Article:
Leadership is an essential quality required to be a top notch manager. However, management involves much more than the ability to influence and lead. People may use the terms interchangeably, but the fact remains that leadership and management aren’t exactly the same.
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However, that world is being built by the managers. These are the people who are truly rallying the troops and guiding them towards the greater objective. Efficiency and effectiveness are the key attributes of a good manager.
There are several differences between management and leadership, and here we attempt to break them down for you.
A leader is one who has his eye on the future, and in the world of business, this involves innovation and ideation. Leaders are the ones who come up with new products and processes, and identify the trends and look to capitalise on them.
The leader comes up with the idea, and it is then up to the management to translate that into results on the ground level. Managers are the ones who go about transforming the vision into reality.
Leaders and managers evoke different feelings from the people working under them. A manager’s duty is to exterminate slack from the workplace and make sure targets are being achieved. They are the ones employees answer to and have to obey, which may sometimes lead to friction in their relationship.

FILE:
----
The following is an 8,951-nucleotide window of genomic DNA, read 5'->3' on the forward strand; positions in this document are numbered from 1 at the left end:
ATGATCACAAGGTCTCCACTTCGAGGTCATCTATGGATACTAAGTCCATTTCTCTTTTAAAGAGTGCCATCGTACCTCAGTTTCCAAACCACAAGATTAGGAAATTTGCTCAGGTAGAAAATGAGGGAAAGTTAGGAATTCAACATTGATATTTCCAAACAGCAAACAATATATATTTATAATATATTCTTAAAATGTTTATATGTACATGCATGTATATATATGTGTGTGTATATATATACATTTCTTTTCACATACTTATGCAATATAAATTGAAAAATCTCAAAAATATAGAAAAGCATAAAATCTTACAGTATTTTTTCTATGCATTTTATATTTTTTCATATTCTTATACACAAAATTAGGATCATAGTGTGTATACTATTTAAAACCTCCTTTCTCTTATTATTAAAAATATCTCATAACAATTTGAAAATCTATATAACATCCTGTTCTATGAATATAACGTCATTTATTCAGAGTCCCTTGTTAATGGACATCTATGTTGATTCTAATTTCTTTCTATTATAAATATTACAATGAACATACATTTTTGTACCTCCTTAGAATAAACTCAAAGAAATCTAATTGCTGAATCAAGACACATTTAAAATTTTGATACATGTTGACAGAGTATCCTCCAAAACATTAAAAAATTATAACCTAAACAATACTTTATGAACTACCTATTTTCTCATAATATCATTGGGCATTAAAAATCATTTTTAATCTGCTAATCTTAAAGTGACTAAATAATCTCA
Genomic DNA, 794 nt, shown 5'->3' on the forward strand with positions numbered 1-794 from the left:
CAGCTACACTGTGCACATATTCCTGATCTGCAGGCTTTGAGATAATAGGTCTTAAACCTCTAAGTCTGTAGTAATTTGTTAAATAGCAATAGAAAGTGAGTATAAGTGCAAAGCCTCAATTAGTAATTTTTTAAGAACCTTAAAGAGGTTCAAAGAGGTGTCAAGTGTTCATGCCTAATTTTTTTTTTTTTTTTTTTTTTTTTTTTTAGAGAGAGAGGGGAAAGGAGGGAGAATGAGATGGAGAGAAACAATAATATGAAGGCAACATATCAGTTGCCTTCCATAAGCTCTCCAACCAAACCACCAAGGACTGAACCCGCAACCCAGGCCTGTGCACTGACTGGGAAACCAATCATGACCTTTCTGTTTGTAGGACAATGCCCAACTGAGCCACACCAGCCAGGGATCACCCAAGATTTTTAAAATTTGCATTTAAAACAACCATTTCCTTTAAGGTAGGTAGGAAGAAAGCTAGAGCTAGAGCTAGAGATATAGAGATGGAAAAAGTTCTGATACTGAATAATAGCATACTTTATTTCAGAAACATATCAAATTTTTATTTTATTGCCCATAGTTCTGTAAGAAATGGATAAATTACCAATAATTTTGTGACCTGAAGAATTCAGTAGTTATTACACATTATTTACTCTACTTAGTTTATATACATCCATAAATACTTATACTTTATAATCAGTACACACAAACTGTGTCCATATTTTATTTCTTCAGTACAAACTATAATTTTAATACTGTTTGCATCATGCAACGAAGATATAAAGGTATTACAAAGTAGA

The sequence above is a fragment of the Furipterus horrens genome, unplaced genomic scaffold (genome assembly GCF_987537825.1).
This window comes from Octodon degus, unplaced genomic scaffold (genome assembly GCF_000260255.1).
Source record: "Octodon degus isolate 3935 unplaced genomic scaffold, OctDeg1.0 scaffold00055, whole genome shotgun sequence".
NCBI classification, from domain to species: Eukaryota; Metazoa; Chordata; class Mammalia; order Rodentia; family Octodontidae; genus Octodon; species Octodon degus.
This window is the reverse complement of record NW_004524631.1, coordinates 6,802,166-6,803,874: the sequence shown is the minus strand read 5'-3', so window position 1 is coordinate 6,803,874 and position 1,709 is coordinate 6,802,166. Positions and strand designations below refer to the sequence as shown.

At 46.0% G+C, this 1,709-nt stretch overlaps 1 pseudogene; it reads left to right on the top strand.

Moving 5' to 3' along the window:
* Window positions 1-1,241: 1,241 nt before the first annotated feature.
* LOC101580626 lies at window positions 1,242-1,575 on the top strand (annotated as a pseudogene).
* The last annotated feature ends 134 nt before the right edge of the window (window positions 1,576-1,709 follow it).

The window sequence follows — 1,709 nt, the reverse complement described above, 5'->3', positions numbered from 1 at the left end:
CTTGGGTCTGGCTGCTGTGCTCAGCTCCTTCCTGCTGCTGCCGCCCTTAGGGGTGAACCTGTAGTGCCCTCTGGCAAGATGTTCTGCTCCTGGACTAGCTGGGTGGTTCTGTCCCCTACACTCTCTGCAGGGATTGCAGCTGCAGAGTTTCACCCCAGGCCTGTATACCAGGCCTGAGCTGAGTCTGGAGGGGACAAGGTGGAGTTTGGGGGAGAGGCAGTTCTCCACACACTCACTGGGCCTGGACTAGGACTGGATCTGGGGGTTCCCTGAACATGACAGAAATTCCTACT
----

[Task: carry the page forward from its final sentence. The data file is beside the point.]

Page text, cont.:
However, leaders have a different aura altogether. They are the ones that people look to as inspirations, as those with all the ideas and solutions, and as the manifestation of their own professional goals and dreams. A person may often regard a leader as a larger-than-life figure who is more than just his boss.
Managers have to bear the burden of responsibility more than the leaders. Managers are accountable for work being done on the ground level. They have to make sure that deadlines and targets are being met, and will be held responsible for any errors or mistakes committed under their watch.
Leaders are held responsible for certain discrepancies as well, but to a much lesser extent than the management. If a particular idea doesn’t quite take off, it can be attributed to market factors, bad timing, or even a lack of effort from the manager.
As mentioned earlier, leaders are revered by the people working under them and are often placed on a pedestal. However, the managers may have a greater bearing in the day-to-day functioning of the organisation. The leaders often do not have a very tangible influence on the ground level.
With great power comes great responsibility. But in the case of managers, with great responsibility comes great power. Managers are the ones who sign off on all the transactions, wrap up all the conferences, and keep employees on their toes.
The differences between a leader and a manager do not create a gaping chasm between them. In fact, many of these differences are slowly fading away as entrepreneurship takes on the challenges of the new millennium with a more hands-on approach.
The best managers in the world now are also leaders of men, taking the initiative with the aforementioned responsibility. The two qualities are now being assimilated by the movers and shakers of the professional world, and it is definitely showing results.
The combination of both these qualities is very beneficial for the organisation. When a professional is both a good leader and an excellent manager, then they can work absolute wonders.